“When I left the cinema, I thought, imagine if I saw this when I was 12,” she said, noting as well the central debate in the movie between the Black Panther and his nemesis Erik Killmonger about how to respond to the crimes against Africans. “How do you bring about change? The battle between the Black Panther and Killmonger are two different schools of thought about how we respond to imperialism and force.”
Unlike the mythical Wakanda, however, Ethiopia could never rely on some magical mineral to keep its independence. Rather, it had to fight for it. On March 1, the country celebrates one of its most important holidays, marking the battle of Adwa, a victory in 1896 against an invading Italian army that planned to subdue Africa’s last free territory.
The Italian army of some 20,000, many of them conscripts from the recently colonized Eritrea, faced off against Emperor Menelik II’s 100,000 troops. The Italians likely did not worry much about the odds. After all, this was the late 19th century when well-armed and well-trained colonial armies repeatedly defeated vast armies of “native” troops.
Except this time was different. Aside from having a civilization that dated back some 2,000 years, Ethiopia was also united for the first timed in centuries under Menelik, who had also succeeded in buying modern weapons to arm his troops.
Colonial armies had been defeated in Africa before. Zulus had overwhelmed a British force at Isandlwana in South Africa in 1879, and the religious army of the Sudanese Mahdi successfully besieged Khartoum in 1885. But all were defeated in the end.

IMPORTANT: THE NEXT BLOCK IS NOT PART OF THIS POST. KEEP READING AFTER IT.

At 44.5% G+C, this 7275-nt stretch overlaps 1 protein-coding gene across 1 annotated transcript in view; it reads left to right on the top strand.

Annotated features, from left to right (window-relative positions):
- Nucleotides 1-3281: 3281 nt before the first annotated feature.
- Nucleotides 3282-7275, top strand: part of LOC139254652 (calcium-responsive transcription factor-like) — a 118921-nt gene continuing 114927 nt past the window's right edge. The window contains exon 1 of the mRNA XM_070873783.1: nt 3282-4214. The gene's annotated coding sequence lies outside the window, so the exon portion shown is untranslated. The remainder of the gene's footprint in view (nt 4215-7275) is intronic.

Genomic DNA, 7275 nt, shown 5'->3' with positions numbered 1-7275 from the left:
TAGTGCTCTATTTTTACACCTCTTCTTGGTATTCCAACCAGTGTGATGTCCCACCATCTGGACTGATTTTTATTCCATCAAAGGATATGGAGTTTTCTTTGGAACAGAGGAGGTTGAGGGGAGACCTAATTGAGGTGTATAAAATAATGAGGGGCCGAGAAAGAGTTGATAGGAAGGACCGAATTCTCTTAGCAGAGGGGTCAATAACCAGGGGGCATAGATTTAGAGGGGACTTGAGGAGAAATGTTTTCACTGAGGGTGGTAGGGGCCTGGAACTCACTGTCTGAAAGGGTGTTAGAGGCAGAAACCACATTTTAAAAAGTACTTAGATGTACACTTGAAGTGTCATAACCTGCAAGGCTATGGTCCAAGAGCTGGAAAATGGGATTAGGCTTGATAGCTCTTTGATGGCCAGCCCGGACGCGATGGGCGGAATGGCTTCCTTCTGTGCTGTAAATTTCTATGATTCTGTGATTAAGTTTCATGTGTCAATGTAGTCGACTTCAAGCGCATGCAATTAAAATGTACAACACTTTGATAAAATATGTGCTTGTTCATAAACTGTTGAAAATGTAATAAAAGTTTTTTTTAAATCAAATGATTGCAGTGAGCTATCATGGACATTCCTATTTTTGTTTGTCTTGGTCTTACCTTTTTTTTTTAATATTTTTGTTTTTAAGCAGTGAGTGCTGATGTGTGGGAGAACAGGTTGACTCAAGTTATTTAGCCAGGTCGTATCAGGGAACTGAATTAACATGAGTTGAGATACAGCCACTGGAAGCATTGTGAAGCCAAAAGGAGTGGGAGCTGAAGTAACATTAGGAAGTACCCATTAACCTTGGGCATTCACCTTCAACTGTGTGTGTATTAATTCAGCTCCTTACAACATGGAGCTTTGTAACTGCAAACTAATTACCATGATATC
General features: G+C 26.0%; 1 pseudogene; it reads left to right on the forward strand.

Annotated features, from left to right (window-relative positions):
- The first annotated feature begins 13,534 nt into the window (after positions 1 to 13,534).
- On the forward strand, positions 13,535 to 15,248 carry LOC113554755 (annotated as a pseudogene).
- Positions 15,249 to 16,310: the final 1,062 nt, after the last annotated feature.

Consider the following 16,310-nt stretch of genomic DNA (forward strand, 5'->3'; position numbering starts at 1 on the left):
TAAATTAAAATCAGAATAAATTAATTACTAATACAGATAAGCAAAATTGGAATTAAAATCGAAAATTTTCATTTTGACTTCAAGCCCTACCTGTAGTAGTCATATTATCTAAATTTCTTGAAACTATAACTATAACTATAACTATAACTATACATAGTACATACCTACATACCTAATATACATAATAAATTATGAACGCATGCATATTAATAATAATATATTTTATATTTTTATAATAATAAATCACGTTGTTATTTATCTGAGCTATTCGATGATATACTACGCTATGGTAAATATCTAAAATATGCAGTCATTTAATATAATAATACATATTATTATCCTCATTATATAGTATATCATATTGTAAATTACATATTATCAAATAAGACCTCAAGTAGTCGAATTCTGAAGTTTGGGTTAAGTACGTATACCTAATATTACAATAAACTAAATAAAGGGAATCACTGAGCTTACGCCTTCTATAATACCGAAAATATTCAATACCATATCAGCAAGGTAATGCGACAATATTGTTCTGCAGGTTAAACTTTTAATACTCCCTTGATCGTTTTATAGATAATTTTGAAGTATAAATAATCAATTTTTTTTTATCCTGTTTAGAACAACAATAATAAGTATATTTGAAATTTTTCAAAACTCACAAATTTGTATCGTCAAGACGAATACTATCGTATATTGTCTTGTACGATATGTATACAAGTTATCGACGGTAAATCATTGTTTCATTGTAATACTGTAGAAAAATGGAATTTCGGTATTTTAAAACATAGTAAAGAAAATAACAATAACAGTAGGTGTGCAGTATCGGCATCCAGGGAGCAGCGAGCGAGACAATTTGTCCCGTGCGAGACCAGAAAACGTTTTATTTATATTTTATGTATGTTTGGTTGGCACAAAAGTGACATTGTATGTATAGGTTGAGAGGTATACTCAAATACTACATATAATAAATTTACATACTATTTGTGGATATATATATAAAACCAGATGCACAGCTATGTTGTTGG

At Adwa, the Ethiopian victory was decisive, and the Italians would not come back for half a century. It was an inspiration to Africans across a colonized continent — although some of Ethiopia’s other ethnic groups might argue that Menelik, in uniting the country, was actually carrying out his own brand of colonizing and conquest.
The Italians, then under fascist rule, did return in 1936 and briefly occupied Ethiopia with the help of copious amounts of mustard gas (apparently Europeans didn’t need to follow the Geneva protocols when attacking Africans) before they were driven out five years later by British forces with the help of Ethiopian rebels.
Of course the one big difference between Ethiopia and Wakanda is that Ethiopia is not the advanced technological paradise of its mythic counterpart, and despite its history of independence, it is certainly not richest country on the continent.
Yet it has been an important inspiration to Africa, and — as Ethiopians are quick to remind their fellow Africans (sometimes to their annoyance) — at least part of the continent remained free of European control during the age of imperialism.
As Ethiopian blogging group De Birhan points out in a lengthy post analyzing the Ethiopian influences on the movie, perhaps there should have been a bit more of a shout-out to the source material.
“Black Panther is an amalgamation and modification of Ethiopian and other African kingdoms, history, culture and places. It does raise questions about due acknowledgement of histories as well as copyrights,” the site said.